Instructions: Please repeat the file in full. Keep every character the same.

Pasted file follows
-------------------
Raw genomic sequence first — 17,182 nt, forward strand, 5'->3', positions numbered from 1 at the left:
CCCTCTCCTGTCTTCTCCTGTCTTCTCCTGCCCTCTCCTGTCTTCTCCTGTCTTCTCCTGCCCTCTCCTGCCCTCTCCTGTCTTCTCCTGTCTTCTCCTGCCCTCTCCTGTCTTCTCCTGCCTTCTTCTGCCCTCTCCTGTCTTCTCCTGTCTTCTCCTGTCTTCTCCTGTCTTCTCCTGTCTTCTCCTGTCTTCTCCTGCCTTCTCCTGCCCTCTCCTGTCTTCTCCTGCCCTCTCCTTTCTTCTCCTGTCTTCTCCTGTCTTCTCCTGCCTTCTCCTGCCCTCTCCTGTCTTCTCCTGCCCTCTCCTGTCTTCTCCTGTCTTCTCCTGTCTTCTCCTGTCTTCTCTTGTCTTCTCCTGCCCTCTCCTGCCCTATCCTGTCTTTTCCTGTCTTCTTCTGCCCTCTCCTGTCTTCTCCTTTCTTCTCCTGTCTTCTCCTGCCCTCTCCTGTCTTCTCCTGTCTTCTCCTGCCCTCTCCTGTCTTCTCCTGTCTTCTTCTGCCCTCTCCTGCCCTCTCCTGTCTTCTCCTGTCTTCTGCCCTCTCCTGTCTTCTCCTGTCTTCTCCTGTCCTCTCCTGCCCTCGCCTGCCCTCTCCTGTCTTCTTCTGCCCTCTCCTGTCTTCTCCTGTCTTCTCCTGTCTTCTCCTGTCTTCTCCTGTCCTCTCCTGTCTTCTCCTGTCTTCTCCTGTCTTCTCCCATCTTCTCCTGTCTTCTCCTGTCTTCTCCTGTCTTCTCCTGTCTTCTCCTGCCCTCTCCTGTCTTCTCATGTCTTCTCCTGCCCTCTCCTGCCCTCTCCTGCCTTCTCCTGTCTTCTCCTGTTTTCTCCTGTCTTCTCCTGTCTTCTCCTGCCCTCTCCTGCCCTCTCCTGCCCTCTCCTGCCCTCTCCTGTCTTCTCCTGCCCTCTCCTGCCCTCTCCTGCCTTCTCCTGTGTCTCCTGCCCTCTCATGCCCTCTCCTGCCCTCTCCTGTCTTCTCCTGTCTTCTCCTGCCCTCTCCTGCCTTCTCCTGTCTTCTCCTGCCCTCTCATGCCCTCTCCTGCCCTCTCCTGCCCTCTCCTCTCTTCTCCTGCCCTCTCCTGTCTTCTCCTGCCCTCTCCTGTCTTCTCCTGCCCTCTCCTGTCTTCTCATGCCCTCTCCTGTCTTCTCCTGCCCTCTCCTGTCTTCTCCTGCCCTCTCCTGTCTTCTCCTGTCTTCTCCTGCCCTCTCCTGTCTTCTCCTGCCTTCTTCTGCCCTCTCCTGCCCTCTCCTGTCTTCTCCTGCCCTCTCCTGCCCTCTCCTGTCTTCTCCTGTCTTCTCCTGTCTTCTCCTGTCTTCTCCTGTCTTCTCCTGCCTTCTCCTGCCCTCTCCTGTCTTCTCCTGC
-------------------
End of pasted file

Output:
Raw genomic sequence first — 17,182 nt, forward strand, 5'->3', positions numbered from 1 at the left:
CCCTCTCCTGTCTTCTCCTGTCTTCTCCTGCCCTCTCCTGTCTTCTCCTGTCTTCTCCTGCCCTCTCCTGCCCTCTCCTGTCTTCTCCTGTCTTCTCCTGCCCTCTCCTGTCTTCTCCTGCCTTCTTCTGCCCTCTCCTGTCTTCTCCTGTCTTCTCCTGTCTTCTCCTGTCTTCTCCTGTCTTCTCCTGTCTTCTCCTGCCTTCTCCTGCCCTCTCCTGTCTTCTCCTGCCCTCTCCTTTCTTCTCCTGTCTTCTCCTGTCTTCTCCTGCCTTCTCCTGCCCTCTCCTGTCTTCTCCTGCCCTCTCCTGTCTTCTCCTGTCTTCTCCTGTCTTCTCCTGTCTTCTCTTGTCTTCTCCTGCCCTCTCCTGCCCTATCCTGTCTTTTCCTGTCTTCTTCTGCCCTCTCCTGTCTTCTCCTTTCTTCTCCTGTCTTCTCCTGCCCTCTCCTGTCTTCTCCTGTCTTCTCCTGCCCTCTCCTGTCTTCTCCTGTCTTCTTCTGCCCTCTCCTGCCCTCTCCTGTCTTCTCCTGTCTTCTGCCCTCTCCTGTCTTCTCCTGTCTTCTCCTGTCCTCTCCTGCCCTCGCCTGCCCTCTCCTGTCTTCTTCTGCCCTCTCCTGTCTTCTCCTGTCTTCTCCTGTCTTCTCCTGTCTTCTCCTGTCCTCTCCTGTCTTCTCCTGTCTTCTCCTGTCTTCTCCCATCTTCTCCTGTCTTCTCCTGTCTTCTCCTGTCTTCTCCTGTCTTCTCCTGCCCTCTCCTGTCTTCTCATGTCTTCTCCTGCCCTCTCCTGCCCTCTCCTGCCTTCTCCTGTCTTCTCCTGTTTTCTCCTGTCTTCTCCTGTCTTCTCCTGCCCTCTCCTGCCCTCTCCTGCCCTCTCCTGCCCTCTCCTGTCTTCTCCTGCCCTCTCCTGCCCTCTCCTGCCTTCTCCTGTGTCTCCTGCCCTCTCATGCCCTCTCCTGCCCTCTCCTGTCTTCTCCTGTCTTCTCCTGCCCTCTCCTGCCTTCTCCTGTCTTCTCCTGCCCTCTCATGCCCTCTCCTGCCCTCTCCTGCCCTCTCCTCTCTTCTCCTGCCCTCTCCTGTCTTCTCCTGCCCTCTCCTGTCTTCTCCTGCCCTCTCCTGTCTTCTCATGCCCTCTCCTGTCTTCTCCTGCCCTCTCCTGTCTTCTCCTGCCCTCTCCTGTCTTCTCCTGTCTTCTCCTGCCCTCTCCTGTCTTCTCCTGCCTTCTTCTGCCCTCTCCTGCCCTCTCCTGTCTTCTCCTGCCCTCTCCTGCCCTCTCCTGTCTTCTCCTGTCTTCTCCTGTCTTCTCCTGTCTTCTCCTGTCTTCTCCTGCCTTCTCCTGCCCTCTCCTGTCTTCTCCTGC